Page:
Chucky will be back | Inquirer Entertainment

Chucky will be back

/ 04:50 PM July 29, 2021


Image: Don Mancini/SYFY/USA Network

Decades before a demonically possessed Raggedy Ann doll called Annabelle from The Conjuring Universe would scare a whole new generation of moviegoers, there was the fictional “Good Guy” doll called Chucky from the Child’s Play movies.

The Child’s Play movies beginning from the late 1980s were laying the groundwork for what will be a common tradition in the horror genre of having inanimate objects being possessed by evil spirits, and in the case of Chucky, a soul-transferred psychopath.


Chucky belongs to the very short list of best-known modern horror icons alongside the likes of Freddy Krueger, Jason Voorhees, and Michael Myers. Yes, that red-headed and blue-eyed doll is that iconic. Chucky has always been on that very exclusive list in the annals of horror, since the beginning, because to put it simply, he was unique and there was no one else like him when he first came out in the theaters.


In fact, Chucky from the Child’s Play movies was my very first exposure to the world of horror when I was in my pre-teens. Literally, I was just a kid when my curiosity about the contents of the VHS tape of “Child’s Play 2” got the best of me, and since then, I would never look at movies the same way ever again. Why? To put this as eloquently as possible, “Child’s Play 2” scared the living daylights out of me as a child.

It would be years again before I would watch anything horror from beginning to end but when I did watch again a horror movie it, was a Child’s Play sequel. I wanted to know what happened to everyone’s favorite murderous doll.


One of the interesting things about Chucky is that, over time, the movie horror icon has become almost a “cartoon version” of itself in the succeeding movies that came out after “Child’s Play 3.” After the third sequel, the horror movie franchise went into a more humorous, silly, and goofy route with sequels of Chucky having a baby; finding a female version of himself; and so on. Those things were going to happen when you want the movies to get a PG-13 rating, instead of an R-18 rating.

As a result of those head-scratching scenarios, the in-your-face frights that you would normally expect from a Child’s Play movie were significantly lessened in order to appeal to a much wider demographic who are not too favorable of pure cinematic horror and neither has the stomach for it. The strategy did work for the major film studio but unfortunately, in the process, it damaged Chucky’s image for horror movie aficionados.

Yes, those brands of Child’s Play movies were more mainstream, acceptable, and palatable to a broader audience. However, they effectively dumbed down the horror icon, too.

That was one of the reasons why the connection to the fans of the original Chucky was getting lost after the first three movies and it became a literal freak fest of sorts for the horror icon in its attempts to remain fresh as the latest Child’s Play movies went in all directions, creatively and storyline-wise, to appease everyone. It backfired!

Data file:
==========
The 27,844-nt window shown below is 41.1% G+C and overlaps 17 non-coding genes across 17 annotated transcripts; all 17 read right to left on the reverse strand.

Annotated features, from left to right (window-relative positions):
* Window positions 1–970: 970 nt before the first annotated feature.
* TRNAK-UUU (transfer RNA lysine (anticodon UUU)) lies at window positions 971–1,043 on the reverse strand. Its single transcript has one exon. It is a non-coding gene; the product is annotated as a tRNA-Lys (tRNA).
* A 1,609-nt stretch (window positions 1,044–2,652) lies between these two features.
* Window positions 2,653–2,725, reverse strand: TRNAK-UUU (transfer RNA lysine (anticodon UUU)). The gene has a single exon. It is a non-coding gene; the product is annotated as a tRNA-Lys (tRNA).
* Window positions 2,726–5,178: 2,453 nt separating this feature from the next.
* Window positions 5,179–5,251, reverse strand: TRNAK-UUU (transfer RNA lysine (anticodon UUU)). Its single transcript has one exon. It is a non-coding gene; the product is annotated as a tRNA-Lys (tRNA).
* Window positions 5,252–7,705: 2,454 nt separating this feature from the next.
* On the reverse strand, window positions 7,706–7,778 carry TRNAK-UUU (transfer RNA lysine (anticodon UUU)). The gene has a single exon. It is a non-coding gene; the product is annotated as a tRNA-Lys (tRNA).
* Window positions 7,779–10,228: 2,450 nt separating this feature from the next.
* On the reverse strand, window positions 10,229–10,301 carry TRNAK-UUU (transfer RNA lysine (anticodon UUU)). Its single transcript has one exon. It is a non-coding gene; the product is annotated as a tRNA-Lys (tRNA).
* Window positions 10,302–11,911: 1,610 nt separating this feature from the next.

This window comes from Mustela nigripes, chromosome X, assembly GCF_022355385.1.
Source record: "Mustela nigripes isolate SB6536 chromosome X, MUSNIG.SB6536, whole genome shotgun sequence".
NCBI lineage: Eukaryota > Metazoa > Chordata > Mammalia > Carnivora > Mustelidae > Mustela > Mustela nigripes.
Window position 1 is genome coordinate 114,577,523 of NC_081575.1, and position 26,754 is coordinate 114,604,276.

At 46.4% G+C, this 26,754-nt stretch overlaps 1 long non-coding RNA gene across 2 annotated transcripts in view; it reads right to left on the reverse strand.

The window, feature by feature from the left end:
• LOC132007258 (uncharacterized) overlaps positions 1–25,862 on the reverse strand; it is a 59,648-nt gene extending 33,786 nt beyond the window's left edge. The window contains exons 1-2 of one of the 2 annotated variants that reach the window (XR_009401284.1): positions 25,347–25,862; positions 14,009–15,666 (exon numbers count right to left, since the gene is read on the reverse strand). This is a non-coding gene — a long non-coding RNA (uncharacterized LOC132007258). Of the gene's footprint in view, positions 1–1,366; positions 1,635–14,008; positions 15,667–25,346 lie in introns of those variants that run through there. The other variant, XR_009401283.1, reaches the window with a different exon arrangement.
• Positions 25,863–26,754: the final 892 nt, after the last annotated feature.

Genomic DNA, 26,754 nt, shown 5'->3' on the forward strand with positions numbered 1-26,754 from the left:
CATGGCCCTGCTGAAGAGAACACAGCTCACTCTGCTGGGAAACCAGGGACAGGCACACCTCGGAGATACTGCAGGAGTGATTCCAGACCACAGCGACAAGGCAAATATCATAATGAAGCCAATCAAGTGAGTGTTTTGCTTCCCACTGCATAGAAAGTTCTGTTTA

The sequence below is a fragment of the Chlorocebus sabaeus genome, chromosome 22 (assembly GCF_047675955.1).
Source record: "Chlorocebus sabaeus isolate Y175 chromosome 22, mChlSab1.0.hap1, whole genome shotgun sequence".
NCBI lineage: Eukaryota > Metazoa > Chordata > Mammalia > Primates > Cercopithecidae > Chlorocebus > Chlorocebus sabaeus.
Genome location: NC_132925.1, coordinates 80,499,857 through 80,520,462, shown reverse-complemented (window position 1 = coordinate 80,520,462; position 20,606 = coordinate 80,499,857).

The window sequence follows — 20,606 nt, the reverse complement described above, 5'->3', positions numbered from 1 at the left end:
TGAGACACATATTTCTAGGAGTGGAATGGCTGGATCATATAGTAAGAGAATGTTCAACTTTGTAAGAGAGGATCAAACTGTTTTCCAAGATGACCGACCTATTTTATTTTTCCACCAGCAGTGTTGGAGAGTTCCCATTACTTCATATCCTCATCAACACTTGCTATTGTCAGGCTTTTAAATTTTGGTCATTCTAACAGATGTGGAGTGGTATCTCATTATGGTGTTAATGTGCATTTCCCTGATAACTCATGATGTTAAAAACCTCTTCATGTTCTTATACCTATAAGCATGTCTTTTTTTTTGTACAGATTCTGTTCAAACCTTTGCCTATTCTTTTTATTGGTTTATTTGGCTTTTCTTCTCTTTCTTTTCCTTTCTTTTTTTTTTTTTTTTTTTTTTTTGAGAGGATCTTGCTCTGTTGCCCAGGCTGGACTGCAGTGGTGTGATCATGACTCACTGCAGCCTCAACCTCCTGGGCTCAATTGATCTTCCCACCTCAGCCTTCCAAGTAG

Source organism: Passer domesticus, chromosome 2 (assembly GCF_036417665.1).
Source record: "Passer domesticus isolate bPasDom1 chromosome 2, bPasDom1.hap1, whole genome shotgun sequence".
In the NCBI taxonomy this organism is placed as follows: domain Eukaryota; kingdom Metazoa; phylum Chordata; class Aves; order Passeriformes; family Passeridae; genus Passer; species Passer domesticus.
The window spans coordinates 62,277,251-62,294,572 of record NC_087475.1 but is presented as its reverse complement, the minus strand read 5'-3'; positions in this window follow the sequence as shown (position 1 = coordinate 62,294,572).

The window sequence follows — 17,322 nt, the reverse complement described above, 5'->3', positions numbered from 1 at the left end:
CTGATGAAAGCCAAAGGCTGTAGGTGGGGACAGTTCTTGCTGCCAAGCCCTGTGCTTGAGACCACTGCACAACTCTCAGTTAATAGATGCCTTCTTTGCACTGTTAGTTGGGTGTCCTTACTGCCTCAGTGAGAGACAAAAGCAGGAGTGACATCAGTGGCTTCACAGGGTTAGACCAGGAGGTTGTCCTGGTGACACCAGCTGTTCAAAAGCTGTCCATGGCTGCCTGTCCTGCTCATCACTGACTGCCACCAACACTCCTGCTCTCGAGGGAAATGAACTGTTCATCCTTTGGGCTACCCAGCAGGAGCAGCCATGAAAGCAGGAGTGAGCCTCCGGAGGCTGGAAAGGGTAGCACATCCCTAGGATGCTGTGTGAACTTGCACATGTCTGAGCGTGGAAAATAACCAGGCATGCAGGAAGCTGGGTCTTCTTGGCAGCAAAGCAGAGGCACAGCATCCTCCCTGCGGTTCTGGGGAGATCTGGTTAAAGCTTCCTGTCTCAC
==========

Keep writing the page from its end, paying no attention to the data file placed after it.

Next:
Somehow, the balance, the uniqueness, and the image of Chucky after the first three Child’s Play movies were getting lost in the passage of time and only remained true to the most die-hard of fans.

This is a normal occurrence for any decades-long franchise in movies, and more so, in its desire to appeal to the tastes of moviegoers who are getting younger, complex and opinionated. In a way, trying to maintain the popularity of Chucky resulted in the fictional horror onscreen character itself being reinvented one too many times. Chucky ended up being almost a totally new version of itself from the original doll by this time.

All of these aforementioned reasons strengthened the feeling that there was clearly something amiss in the latest Child’s Play movies and in the horror icon Chucky.

Fast forward years later. Chucky from the Child’s Play franchise will now have a soon-to-be-aired television series called “Chucky” which will be shown on two channels (SYFY and USA Network) beginning on Oct. 12, and from what I have seen, we will see the classic appearance of Chucky once again, and finally, he will no longer be the stitched-up, Frankenstein-looking and scarred version of himself.

From what I have seen on the official trailer, I can say that based on the overall appearance which is highly reminiscent of his form on “Child’s Play 2,” this will be closest to the original “good guy” doll appearance of Chucky.

The good news is that the creator of Chucky, Don Mancini, will return as the producer and writer of the upcoming television series. Don Mancini is the one man who has served as the backbone of all the Child’s Play movies. Plus, the outstanding voice work of Brad Dourif who has voiced Chucky since the very first movie and every succeeding sequel will return once more to voice the horror icon, this time on his own primetime television series. That iconic maniacal laugh! Who can ever forget that laugh of Chucky once heard?

I believe that the television adaptation of “Child’s Play” called “Chucky” will, indeed, be the one to bring back the classic Chucky without the excesses, silliness and unnecessary revisions done previously to the horror movie icon.

The only question that remains is this: will ‘Chucky’ be as scary good as the first three Child’s Play movies? I certainly do hope so.

In the meantime, come the month of Halloween, the knife-wielding Chucky will be back… this time, slashing, hacking and laughing his way through your television screen.


A Poe-ethics of horror

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Of Filipino horror movies, a video rental shop, and our need to scream

TAGS: Child's Play, Friday the 13th, Horror

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